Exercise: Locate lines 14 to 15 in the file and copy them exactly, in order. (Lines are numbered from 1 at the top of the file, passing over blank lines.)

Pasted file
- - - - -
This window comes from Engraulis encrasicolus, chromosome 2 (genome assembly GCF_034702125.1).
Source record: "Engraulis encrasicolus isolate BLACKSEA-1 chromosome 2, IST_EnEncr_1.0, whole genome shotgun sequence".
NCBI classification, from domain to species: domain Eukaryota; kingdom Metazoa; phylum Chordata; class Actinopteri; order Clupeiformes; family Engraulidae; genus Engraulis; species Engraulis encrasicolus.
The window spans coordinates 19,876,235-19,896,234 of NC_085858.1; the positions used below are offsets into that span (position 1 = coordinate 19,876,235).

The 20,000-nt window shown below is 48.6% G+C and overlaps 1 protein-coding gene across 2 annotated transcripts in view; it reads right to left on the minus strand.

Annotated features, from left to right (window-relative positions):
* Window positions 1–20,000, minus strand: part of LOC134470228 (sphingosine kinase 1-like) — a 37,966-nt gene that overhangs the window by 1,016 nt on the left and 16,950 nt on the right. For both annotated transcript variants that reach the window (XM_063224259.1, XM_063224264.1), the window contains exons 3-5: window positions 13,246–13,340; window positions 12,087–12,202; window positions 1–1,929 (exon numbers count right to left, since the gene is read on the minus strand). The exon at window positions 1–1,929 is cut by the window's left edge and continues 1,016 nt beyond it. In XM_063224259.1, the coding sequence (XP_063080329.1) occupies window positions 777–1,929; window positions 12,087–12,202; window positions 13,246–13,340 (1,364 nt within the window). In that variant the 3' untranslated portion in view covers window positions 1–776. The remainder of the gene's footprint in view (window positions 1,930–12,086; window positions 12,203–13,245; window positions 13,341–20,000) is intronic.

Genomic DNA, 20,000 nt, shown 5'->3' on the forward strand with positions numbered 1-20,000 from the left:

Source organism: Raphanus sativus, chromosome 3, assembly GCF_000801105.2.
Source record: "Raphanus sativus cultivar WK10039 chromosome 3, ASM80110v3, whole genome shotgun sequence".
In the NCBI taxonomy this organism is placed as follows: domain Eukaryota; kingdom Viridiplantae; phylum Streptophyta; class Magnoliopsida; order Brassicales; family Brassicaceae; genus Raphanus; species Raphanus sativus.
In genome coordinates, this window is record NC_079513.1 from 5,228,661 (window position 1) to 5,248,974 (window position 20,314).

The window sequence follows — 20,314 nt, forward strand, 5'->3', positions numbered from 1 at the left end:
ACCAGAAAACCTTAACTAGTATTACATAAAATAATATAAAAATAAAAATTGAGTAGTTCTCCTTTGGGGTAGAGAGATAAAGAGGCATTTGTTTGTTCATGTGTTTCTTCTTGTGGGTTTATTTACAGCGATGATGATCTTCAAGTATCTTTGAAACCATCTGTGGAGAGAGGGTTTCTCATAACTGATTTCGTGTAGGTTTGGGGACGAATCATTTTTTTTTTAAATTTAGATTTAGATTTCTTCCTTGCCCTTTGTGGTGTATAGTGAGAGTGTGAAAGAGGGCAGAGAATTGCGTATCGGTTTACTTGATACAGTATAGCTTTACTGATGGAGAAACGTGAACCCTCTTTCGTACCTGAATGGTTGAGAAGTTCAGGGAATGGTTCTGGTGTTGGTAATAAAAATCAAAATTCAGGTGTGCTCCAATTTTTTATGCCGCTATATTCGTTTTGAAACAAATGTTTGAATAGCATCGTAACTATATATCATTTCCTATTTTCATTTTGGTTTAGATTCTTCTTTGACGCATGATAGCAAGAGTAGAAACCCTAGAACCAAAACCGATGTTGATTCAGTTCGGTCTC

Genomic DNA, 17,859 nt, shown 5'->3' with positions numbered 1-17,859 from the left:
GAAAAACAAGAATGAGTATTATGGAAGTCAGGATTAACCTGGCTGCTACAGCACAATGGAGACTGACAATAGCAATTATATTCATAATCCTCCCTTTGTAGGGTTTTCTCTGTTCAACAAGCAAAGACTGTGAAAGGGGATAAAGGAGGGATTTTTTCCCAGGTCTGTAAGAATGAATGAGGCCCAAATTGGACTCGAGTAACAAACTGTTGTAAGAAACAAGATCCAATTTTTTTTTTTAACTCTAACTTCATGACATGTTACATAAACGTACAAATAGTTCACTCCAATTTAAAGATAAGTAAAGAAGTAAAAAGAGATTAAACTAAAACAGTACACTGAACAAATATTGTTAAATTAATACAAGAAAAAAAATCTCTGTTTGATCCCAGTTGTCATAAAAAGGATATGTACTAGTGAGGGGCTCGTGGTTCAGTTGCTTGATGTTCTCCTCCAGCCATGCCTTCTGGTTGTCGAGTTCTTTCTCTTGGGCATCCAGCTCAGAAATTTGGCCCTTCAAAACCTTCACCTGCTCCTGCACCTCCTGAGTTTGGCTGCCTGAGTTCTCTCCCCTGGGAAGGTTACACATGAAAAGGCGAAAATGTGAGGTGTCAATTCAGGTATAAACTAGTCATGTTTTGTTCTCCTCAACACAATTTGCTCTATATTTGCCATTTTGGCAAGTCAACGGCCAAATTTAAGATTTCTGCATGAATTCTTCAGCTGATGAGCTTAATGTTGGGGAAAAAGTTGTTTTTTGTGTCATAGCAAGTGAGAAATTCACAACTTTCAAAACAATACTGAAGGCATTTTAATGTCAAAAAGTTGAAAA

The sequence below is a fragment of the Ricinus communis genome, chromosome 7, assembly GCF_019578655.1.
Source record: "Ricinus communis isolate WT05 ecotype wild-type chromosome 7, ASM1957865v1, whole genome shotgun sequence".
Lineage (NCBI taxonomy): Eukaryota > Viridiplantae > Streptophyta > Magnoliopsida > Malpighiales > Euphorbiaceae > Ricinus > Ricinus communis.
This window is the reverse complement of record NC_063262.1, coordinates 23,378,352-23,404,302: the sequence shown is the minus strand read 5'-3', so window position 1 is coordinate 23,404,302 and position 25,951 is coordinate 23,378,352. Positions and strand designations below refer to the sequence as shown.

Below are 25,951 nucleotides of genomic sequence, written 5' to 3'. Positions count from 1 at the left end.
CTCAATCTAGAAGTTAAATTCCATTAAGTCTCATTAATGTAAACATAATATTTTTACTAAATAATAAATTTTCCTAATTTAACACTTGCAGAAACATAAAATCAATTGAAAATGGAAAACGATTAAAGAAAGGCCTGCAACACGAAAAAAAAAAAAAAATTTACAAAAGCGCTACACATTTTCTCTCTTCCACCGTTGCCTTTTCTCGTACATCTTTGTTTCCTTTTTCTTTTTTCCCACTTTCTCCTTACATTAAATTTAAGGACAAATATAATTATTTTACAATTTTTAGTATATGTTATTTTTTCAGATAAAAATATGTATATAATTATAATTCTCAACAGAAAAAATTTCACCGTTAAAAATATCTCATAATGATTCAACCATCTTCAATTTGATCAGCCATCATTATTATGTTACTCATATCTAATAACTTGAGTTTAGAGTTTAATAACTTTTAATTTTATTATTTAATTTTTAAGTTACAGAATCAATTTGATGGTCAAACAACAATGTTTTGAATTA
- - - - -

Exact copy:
ACCAGAAAACCTTAACTAGTATTACATAAAATAATATAAAAATAAAAATTGAGTAGTTCTCCTTTGGGGTAGAGAGATAAAGAGGCATTTGTTTGTTCATGTGTTTCTTCTTGTGGGTTTATTTACAGCGATGATGATCTTCAAGTATCTTTGAAACCATCTGTGGAGAGAGGGTTTCTCATAACTGATTTCGTGTAGGTTTGGGGACGAATCATTTTTTTTTTAAATTTAGATTTAGATTTCTTCCTTGCCCTTTGTGGTGTATAGTGAGAGTGTGAAAGAGGGCAGAGAATTGCGTATCGGTTTACTTGATACAGTATAGCTTTACTGATGGAGAAACGTGAACCCTCTTTCGTACCTGAATGGTTGAGAAGTTCAGGGAATGGTTCTGGTGTTGGTAATAAAAATCAAAATTCAGGTGTGCTCCAATTTTTTATGCCGCTATATTCGTTTTGAAACAAATGTTTGAATAGCATCGTAACTATATATCATTTCCTATTTTCATTTTGGTTTAGATTCTTCTTTGACGCATGATAGCAAGAGTAGAAACCCTAGAACCAAAACCGATGTTGATTCAGTTCGGTCTC

Genomic DNA, 17,859 nt, shown 5'->3' with positions numbered 1-17,859 from the left: